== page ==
approximate reading time: 6 minutes

Log onto YouTube on any given day and sift past the fluffy stuff. You’ll probably notice it’s teeming with videos of lifters moving impressive numbers in the weight room.  This can be motivating, inspiring, and just what the doctor ordered for you to stop what you’re doing and hit the gym to follow suit.

Training for strength can feel fulfilling, and like a whole lot of fun – but most significantly, it’s something I maintain should be your prime focus where your physical activity is concerned.  Read anything I’ve written on the subject in previous articles, and you’ll know that I exhaustively tout the importance of developing your foundation through a base of strength training. It’s invaluable for a lifter to prioritize, and by extension, maintain as he continues training.

A major issue within fitness culture rears its ugly head once the guise of “good intention” is removed from the equation.  Doing the right thing as a trainee can lead to plenty of results; results that can become addictive, and even unneeded.  Sure, it disadvantages nobody to have more strength. You can’t be “too strong” for a life endeavor to make it one that’s unfit for you to take part in. it never happens and it never will.  With the state of today’s society (complete with its general lack of strength), it’s a reason in itself why it’s so important for us to train for it.  It’s worthwhile to remember, however, that beyond a certain point, the pursuit of continued gains as a strength trainee becomes a hobby above anything else.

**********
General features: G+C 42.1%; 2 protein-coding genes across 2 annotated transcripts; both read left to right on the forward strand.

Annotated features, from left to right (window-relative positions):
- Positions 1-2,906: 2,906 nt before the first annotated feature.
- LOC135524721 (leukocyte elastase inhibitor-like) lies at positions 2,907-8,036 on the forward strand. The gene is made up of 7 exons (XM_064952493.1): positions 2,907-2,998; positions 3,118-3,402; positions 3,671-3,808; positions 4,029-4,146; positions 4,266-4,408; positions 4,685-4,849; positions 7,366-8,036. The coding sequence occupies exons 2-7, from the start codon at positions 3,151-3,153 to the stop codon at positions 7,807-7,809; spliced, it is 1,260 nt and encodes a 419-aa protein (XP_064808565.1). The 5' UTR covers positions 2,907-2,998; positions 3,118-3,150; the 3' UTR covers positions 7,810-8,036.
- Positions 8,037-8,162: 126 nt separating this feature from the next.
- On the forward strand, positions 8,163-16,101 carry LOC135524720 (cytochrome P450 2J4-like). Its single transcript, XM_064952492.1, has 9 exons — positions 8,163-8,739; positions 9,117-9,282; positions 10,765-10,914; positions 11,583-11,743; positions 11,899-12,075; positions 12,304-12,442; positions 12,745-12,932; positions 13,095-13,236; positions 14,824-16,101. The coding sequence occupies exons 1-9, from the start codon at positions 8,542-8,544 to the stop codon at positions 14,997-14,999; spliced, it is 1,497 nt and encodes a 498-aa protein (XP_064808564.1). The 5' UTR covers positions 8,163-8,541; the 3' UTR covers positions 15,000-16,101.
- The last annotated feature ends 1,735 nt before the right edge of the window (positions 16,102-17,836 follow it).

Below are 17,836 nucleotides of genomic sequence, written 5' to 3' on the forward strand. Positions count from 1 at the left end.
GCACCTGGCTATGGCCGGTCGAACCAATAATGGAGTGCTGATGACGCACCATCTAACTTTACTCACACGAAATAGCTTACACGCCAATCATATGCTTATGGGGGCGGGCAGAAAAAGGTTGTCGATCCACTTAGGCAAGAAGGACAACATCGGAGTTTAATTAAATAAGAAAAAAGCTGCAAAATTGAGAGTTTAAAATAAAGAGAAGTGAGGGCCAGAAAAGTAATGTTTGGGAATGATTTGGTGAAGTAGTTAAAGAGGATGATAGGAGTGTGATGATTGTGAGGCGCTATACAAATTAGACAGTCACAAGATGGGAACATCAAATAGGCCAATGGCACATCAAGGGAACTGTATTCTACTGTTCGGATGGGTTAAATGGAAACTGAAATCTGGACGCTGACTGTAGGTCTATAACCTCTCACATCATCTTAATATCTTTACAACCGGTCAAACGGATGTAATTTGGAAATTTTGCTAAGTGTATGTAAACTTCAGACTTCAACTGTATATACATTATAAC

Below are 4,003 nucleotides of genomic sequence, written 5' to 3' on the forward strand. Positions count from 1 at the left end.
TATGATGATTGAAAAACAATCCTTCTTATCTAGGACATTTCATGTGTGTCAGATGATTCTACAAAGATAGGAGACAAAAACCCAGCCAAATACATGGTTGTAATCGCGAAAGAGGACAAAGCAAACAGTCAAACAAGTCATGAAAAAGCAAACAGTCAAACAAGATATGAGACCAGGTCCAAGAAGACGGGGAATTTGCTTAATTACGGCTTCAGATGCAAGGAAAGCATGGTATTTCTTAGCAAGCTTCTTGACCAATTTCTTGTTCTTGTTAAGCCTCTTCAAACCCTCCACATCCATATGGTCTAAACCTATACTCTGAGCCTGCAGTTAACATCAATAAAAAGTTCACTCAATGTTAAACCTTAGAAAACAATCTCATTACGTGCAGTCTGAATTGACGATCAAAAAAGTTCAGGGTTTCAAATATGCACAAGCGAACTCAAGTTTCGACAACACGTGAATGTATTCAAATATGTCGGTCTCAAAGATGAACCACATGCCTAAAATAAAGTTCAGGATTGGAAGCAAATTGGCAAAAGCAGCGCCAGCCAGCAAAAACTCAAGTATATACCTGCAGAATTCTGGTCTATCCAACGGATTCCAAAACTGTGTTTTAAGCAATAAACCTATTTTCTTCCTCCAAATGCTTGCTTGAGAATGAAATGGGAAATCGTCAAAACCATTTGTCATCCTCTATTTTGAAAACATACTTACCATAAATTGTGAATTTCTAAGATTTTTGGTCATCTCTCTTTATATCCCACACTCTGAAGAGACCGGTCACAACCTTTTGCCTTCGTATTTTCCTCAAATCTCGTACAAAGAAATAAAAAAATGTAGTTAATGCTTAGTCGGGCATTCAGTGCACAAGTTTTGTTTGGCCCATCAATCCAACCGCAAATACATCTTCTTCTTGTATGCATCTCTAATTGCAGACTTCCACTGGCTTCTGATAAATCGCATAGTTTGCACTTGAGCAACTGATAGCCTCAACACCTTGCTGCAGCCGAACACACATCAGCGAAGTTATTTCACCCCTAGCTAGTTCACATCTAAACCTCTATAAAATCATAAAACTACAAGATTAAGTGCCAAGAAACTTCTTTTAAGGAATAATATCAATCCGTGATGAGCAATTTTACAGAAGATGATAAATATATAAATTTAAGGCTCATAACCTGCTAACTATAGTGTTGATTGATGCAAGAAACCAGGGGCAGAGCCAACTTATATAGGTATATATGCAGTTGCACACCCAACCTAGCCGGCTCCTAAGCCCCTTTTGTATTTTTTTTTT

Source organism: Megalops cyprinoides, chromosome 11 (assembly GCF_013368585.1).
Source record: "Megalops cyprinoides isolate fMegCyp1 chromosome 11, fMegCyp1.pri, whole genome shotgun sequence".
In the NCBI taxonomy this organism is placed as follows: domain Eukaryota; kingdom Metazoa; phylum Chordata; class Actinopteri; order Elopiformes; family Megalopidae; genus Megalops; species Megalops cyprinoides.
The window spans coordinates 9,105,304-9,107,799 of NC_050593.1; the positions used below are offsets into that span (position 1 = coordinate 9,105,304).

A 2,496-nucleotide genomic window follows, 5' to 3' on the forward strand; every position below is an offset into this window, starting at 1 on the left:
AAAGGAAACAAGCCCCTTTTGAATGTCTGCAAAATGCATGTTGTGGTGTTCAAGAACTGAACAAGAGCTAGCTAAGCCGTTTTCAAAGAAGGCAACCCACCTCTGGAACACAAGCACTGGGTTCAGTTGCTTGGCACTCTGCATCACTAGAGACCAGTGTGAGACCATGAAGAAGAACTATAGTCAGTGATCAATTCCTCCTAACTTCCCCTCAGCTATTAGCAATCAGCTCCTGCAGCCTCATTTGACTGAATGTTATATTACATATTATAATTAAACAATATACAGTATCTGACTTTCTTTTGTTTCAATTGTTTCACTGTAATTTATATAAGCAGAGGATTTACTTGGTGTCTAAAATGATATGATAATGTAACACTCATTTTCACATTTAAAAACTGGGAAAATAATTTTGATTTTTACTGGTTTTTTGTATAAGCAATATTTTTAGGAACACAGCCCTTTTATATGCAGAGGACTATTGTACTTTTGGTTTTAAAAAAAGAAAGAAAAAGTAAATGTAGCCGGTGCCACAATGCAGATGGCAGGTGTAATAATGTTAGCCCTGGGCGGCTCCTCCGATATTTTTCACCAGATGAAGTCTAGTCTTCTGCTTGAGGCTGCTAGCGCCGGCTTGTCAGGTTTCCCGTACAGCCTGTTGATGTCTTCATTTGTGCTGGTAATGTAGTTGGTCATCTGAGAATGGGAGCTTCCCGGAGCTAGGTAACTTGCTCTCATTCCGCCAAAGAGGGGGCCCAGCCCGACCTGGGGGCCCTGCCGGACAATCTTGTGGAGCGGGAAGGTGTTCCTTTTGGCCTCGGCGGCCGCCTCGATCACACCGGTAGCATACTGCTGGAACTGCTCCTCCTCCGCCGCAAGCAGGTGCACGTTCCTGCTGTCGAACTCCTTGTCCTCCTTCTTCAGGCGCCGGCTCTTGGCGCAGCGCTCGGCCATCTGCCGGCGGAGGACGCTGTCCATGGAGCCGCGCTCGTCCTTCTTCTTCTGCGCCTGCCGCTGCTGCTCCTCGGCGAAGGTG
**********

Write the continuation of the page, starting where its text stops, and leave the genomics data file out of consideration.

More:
That must sound dastardly coming from a respected strength coach no less – but I stand my ground.  Before I continue, I want you to keep a mental picture in the back of your mind: For much of the population, an overwhelming number of them are able to function (albeit poorly) without having any background whatsoever as strength trainees. We all know the benefits of improving strength – increased bone density and connective tissue resilience likely being top priority. Neglecting the body’s need to be trained in this way for the majority of your life will make for some labored movement during older age, along with susceptibility to injury.  Taking this example and transforming it into a trainee who regularly strength trains for 40 years or more, one can say that they’ll have the bone density problem solved, less extenuating circumstances.

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All of this begs a question – how strong is “strong enough”? And that sure is one valid question to ask – one that no one seems to be bothering to ask. Truthfully, there’s no real answer to it, just like there’s no real answer to how strong you should be to maintain proper full function in older age. Whether or not a 600 pound deadlift creates additional health benefits compared to a 500 pound deadlift is a topic worth intense debate. By this point I’m sure you know the side of the fence I reside on.

Training Camps

Like most things surrounding this subject matter, there’s no middle ground. People are either inundated by gimcrack training fads that make commercial platforms a lot of money but don’t translate to sustainable results for the consumer, or they’re coerced into the diametric opposite, courtesy of the “hardcore” crowd.  If you happen to hire a professional to assist you in your fitness endeavors, I’ve sadly found the same dichotomy seems to exist.